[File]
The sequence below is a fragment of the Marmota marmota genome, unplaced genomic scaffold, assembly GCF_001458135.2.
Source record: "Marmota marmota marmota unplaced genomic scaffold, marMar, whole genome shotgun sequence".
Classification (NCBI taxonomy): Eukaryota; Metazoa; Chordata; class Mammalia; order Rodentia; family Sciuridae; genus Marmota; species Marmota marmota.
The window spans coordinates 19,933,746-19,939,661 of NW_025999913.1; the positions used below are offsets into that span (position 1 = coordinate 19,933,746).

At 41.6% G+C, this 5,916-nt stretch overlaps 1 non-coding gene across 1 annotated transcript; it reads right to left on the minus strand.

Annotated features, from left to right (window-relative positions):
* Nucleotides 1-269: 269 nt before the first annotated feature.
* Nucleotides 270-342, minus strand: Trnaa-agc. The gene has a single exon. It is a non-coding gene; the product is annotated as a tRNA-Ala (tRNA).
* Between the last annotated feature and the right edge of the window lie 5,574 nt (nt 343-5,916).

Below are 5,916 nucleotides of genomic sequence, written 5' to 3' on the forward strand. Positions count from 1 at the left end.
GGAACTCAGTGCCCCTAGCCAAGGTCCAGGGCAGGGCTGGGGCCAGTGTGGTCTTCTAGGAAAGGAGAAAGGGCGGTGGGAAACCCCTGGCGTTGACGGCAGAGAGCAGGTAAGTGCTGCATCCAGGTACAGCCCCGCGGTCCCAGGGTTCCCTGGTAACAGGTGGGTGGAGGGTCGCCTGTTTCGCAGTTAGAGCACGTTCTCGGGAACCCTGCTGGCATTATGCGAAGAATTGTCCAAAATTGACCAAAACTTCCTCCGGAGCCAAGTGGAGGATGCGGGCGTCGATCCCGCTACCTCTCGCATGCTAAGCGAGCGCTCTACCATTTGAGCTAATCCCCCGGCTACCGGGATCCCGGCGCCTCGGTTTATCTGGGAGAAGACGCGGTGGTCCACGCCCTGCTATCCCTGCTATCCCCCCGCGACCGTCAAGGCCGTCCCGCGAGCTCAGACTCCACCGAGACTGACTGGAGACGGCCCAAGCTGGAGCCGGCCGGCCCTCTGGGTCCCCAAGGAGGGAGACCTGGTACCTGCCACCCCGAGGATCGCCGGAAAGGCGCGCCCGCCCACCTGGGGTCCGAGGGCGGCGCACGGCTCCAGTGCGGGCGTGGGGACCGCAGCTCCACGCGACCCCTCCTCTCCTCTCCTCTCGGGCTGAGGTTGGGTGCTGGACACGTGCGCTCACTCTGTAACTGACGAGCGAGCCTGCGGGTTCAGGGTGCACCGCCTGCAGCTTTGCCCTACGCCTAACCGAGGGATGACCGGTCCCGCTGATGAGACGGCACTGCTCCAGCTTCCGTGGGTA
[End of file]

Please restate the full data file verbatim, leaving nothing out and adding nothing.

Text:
The sequence below is a fragment of the Marmota marmota genome, unplaced genomic scaffold, assembly GCF_001458135.2.
Source record: "Marmota marmota marmota unplaced genomic scaffold, marMar, whole genome shotgun sequence".
Classification (NCBI taxonomy): Eukaryota; Metazoa; Chordata; class Mammalia; order Rodentia; family Sciuridae; genus Marmota; species Marmota marmota.
The window spans coordinates 19,933,746-19,939,661 of NW_025999913.1; the positions used below are offsets into that span (position 1 = coordinate 19,933,746).

At 41.6% G+C, this 5,916-nt stretch overlaps 1 non-coding gene across 1 annotated transcript; it reads right to left on the minus strand.

Annotated features, from left to right (window-relative positions):
* Nucleotides 1-269: 269 nt before the first annotated feature.
* Nucleotides 270-342, minus strand: Trnaa-agc. The gene has a single exon. It is a non-coding gene; the product is annotated as a tRNA-Ala (tRNA).
* Between the last annotated feature and the right edge of the window lie 5,574 nt (nt 343-5,916).

Below are 5,916 nucleotides of genomic sequence, written 5' to 3' on the forward strand. Positions count from 1 at the left end.
GGAACTCAGTGCCCCTAGCCAAGGTCCAGGGCAGGGCTGGGGCCAGTGTGGTCTTCTAGGAAAGGAGAAAGGGCGGTGGGAAACCCCTGGCGTTGACGGCAGAGAGCAGGTAAGTGCTGCATCCAGGTACAGCCCCGCGGTCCCAGGGTTCCCTGGTAACAGGTGGGTGGAGGGTCGCCTGTTTCGCAGTTAGAGCACGTTCTCGGGAACCCTGCTGGCATTATGCGAAGAATTGTCCAAAATTGACCAAAACTTCCTCCGGAGCCAAGTGGAGGATGCGGGCGTCGATCCCGCTACCTCTCGCATGCTAAGCGAGCGCTCTACCATTTGAGCTAATCCCCCGGCTACCGGGATCCCGGCGCCTCGGTTTATCTGGGAGAAGACGCGGTGGTCCACGCCCTGCTATCCCTGCTATCCCCCCGCGACCGTCAAGGCCGTCCCGCGAGCTCAGACTCCACCGAGACTGACTGGAGACGGCCCAAGCTGGAGCCGGCCGGCCCTCTGGGTCCCCAAGGAGGGAGACCTGGTACCTGCCACCCCGAGGATCGCCGGAAAGGCGCGCCCGCCCACCTGGGGTCCGAGGGCGGCGCACGGCTCCAGTGCGGGCGTGGGGACCGCAGCTCCACGCGACCCCTCCTCTCCTCTCCTCTCGGGCTGAGGTTGGGTGCTGGACACGTGCGCTCACTCTGTAACTGACGAGCGAGCCTGCGGGTTCAGGGTGCACCGCCTGCAGCTTTGCCCTACGCCTAACCGAGGGATGACCGGTCCCGCTGATGAGACGGCACTGCTCCAGCTTCCGTGGGTA